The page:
My opinion is that it is just another way for insurance companies to pretend to be fair by partnering with a company that markets itself as consumer friendly (when it really isn’t). Look behind the big curtain in the corner folks.
Do you need help with a total loss? Is your claim against your own insurance company?
If so, we can help review and see if your case is a good candidate for invoking the appraisal clause. Fill out the form below today to get a FREE consultation with our experts on your claim!
Get ready for your mind to be blown in the latest article from Justin Petty regarding the Appraisal Clause and how much it can vary from policy to policy.
You will see four different versions of the appraisal clause and he’ll compare them and show you some of the differences/problems with them. He’ll also talk about how they work and how the clauses can sometimes be worded in a way that ultimately works AGAINST you, even though everyone normally assumes it was created to HELP you!
Read his opinion about these different appraisal clauses and how you might be able to deal with them if you are trying to resolve your total loss.
You might walk away with more questions than you had before – luckily, Justin is just the guy to point you in the right direction!
Sometimes, when you invoke the appraisal clause, the two appraisers get in a sticky situation where they don’t agree and one tries to make up unwritten rules on the idea of “that is what we have always done”.
This case was one of those.
The owner had been through a pretty horrific hail storm and his new vehicle was totaled in the process. When he got his offer, he felt like it was pretty low. We took a look and agreed that his valuation contained the typical problems they normally do and seemed to be several thousand dollars off.
This is a hard subject to explain to a lot of people.
Let me start by saying that you need to understand what is in this article before you blow your top at some insurance adjuster. There are ways around a reservation of rights defense, but you have to be stealthy and, above all, you have to remain calm.
If you have found this article, you are either an insurance adjuster doing some research or you are involved in a claim and being advised that your claim is not being paid at this time and that they are putting the claim on a “reservation of rights”.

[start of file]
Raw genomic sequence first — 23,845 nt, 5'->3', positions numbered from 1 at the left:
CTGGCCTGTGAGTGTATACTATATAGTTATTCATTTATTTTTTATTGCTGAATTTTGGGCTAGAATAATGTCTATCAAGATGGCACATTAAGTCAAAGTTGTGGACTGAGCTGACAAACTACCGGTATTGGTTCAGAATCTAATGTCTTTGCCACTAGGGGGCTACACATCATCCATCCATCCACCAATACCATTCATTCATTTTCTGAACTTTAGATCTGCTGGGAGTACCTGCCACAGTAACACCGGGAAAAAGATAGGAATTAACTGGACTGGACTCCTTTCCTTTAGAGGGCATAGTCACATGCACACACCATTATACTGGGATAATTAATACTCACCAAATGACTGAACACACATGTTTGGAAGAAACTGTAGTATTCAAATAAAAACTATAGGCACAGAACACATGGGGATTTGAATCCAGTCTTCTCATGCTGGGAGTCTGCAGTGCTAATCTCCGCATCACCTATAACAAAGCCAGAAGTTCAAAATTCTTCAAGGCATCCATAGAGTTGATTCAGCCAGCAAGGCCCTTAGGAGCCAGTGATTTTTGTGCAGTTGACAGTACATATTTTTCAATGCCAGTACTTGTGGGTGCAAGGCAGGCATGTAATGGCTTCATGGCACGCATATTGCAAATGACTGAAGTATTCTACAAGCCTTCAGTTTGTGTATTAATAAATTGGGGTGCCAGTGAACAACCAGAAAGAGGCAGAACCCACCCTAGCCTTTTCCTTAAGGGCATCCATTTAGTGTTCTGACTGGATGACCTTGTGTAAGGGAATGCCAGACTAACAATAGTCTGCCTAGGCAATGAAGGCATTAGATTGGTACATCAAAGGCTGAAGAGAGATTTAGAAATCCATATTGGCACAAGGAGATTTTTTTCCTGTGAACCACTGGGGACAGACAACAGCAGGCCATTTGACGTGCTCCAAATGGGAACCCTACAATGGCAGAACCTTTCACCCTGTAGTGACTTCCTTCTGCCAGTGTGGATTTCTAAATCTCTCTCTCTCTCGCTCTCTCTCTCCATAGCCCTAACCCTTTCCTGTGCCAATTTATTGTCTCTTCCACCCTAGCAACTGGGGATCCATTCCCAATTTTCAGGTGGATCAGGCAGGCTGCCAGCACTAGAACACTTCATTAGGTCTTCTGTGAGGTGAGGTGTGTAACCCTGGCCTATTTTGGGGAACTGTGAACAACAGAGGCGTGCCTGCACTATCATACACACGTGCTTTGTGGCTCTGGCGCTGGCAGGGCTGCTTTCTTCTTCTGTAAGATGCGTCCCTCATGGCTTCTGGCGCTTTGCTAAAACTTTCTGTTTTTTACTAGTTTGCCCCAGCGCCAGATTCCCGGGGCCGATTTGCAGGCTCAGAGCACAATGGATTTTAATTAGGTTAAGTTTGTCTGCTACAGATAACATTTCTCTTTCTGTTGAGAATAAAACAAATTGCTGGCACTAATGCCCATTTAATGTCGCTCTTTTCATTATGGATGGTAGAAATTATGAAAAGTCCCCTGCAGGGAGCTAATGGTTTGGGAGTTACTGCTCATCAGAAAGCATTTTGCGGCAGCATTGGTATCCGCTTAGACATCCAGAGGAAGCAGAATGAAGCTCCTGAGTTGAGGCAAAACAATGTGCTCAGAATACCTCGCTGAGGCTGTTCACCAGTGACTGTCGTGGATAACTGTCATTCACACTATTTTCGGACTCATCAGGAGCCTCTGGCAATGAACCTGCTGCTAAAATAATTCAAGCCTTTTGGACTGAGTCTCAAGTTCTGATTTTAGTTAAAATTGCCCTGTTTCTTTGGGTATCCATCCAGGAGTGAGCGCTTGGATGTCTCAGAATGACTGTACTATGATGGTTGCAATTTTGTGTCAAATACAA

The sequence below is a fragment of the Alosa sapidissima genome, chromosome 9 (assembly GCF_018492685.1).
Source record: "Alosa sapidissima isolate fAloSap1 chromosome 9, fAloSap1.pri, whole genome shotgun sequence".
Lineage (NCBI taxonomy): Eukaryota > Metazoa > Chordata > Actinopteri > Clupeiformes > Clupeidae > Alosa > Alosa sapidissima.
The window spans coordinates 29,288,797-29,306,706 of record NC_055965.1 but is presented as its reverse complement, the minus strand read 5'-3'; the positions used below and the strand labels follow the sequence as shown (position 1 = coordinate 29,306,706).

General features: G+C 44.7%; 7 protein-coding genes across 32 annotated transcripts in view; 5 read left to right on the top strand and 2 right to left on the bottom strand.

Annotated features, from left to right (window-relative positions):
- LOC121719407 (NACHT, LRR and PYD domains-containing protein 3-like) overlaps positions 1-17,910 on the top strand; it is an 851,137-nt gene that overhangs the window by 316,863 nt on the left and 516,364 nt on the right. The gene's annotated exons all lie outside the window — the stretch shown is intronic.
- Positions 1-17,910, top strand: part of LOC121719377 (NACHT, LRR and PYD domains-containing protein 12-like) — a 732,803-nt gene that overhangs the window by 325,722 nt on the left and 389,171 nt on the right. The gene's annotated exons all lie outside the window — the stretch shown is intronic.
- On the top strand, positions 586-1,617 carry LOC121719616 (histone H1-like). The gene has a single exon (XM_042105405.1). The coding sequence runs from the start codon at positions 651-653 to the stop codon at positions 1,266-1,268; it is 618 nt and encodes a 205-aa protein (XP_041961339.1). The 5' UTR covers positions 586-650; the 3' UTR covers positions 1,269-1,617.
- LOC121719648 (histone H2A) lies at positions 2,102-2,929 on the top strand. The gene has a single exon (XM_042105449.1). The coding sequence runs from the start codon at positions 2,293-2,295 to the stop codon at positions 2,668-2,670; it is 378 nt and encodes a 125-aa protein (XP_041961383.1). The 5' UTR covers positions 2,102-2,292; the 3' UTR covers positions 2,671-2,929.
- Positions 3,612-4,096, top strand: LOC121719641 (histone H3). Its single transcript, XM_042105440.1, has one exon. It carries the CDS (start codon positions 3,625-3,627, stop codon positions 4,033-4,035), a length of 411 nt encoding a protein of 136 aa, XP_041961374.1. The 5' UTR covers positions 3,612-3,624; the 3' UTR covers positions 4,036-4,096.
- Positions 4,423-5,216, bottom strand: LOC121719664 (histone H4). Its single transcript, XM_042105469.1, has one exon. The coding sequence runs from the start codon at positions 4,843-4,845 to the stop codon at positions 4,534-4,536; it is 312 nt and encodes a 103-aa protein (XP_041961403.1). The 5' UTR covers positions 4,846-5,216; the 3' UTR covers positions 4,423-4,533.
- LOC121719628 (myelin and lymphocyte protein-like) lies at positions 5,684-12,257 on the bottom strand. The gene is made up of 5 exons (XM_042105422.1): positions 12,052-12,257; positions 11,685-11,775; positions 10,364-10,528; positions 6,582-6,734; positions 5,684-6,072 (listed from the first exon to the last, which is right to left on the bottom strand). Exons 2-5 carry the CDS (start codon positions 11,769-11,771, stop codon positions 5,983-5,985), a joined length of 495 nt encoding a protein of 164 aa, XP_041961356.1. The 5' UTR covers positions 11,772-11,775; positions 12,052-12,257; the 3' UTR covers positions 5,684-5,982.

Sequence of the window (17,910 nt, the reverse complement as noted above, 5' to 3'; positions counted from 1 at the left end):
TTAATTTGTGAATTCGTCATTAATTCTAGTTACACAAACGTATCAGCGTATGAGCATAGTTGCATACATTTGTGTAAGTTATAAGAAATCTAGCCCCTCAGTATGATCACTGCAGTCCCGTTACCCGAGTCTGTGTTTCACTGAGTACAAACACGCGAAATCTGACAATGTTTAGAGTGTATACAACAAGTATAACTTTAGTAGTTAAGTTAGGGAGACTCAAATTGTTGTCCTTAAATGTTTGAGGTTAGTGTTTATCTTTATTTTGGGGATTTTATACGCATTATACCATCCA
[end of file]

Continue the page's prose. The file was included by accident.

I’m going to speak on Texas and specifically on auto insurance as Texas is my home State and auto insurance is where I have the most experience, although the reservation of rights or its equivalent exists in almost every State in the U.S. and can come about on claims that are not automobile claims.
If you would like to get a fair settlement for the total loss of your auto, you have found the right article. It will take a little work, but I think I can shed a little light on what you need to know in order to get a fair settlement.
As the owner of an appraisal and claim service company as well as a former licensed adjuster who has settled thousands of total loss claims, I will reveal the tricks to getting an insurance company to take you seriously.
In this article, I will dispel common misconceptions on total losses, tell you how to argue with computer programs and formulas, and give step-by-step instructions on how to best support your claim to get it settled.
The value of your vehicle is very important to you, but it may not be as important to your insurance company or the insurance company of that guy or girl that hit your car and totaled it.
There are some options to help get a fair value on your vehicle.
The most common and accepted is to employ the services of a non-interested professional. If the professional is truly a non-interested expert, then their opinion should be based on accepted appraisal methods and proper training and experience. The value you get from an independent appraiser should be in line with the actual value of your vehicle as it relates to the terms of the insurance claim.